The (potential) value of reverse transfer


Check out this summary of research out of the University of Illinois at Urbana Champaign on the possible benefits to transfer students of programs such as Degree Within Reach.

For students who transfer from a community college to a university, the chances they transfer with an associate degree are not very high. Researchers estimate that about 20% of community college transfers make the transition to a university with an associate degree in hand. This group of students has recently become the focus of programs that many institutions and states are referring to as ‘reverse transfer,’ as is the case with the Credit When It’s Due (CWID) initiative. My article in the Spring edition of OCCRL’s biannual newsletter, Update on Research and Leadership, addressed reverse transfer programs – not to be confused with existing definitions of reverse transfer used by researchers to refer to students’ physical transfer from a university to a community college. In the context of CWID, reverse transfer refers to the awarding of associate degrees to transfer students who complete the associate degree requirements while pursuing a bachelor’s degree at a four-year college or university. OCCRL researchers are the research partners for the CWID initiative that involves 12 states with funding from one or more of the following foundations: Lumina Foundation for Education, The Kresge Foundation, the Bill & Melinda Gates Foundation, USA Funds, and The Helios Education Foundation.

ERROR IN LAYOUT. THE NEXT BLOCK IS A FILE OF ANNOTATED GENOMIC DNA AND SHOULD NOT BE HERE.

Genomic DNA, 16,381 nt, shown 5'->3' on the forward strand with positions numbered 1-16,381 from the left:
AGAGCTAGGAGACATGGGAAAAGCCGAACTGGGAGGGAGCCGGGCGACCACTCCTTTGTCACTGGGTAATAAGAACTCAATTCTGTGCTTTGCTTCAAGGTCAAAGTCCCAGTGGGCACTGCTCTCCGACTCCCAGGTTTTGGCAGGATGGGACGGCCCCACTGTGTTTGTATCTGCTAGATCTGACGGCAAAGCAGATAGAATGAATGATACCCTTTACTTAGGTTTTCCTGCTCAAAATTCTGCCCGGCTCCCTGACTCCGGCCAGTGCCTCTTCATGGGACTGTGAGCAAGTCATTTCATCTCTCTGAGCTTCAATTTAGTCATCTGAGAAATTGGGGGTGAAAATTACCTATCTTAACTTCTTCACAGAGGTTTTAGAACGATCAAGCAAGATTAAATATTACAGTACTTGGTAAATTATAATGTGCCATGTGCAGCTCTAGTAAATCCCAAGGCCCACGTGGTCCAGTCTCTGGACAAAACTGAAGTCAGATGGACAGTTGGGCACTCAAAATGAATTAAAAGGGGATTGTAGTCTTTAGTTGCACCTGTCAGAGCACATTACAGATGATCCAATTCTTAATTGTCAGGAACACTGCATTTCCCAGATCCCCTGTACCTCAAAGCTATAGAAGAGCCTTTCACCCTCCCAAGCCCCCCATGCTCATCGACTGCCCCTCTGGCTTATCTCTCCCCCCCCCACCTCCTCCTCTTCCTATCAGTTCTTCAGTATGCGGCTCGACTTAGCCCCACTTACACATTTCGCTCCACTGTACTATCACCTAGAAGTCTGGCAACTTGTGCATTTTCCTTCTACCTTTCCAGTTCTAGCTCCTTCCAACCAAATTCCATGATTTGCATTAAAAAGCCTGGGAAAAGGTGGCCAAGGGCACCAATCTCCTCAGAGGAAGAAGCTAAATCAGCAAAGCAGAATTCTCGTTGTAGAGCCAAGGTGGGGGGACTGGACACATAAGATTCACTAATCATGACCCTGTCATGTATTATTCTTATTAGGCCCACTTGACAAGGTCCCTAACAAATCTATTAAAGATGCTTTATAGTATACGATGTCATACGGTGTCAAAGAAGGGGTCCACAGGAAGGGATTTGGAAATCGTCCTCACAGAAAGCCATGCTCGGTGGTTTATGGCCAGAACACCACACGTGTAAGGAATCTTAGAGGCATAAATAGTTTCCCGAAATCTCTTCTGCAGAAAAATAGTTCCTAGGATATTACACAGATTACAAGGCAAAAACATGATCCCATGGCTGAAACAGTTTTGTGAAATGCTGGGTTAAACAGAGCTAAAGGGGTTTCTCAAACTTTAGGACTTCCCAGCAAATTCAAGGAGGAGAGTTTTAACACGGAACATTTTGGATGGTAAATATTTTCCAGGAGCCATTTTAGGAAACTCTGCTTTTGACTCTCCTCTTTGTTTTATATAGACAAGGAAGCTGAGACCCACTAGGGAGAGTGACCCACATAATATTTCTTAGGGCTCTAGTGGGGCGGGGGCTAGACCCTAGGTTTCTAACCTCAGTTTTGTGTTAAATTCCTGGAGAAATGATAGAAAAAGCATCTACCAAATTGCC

Read the full post.


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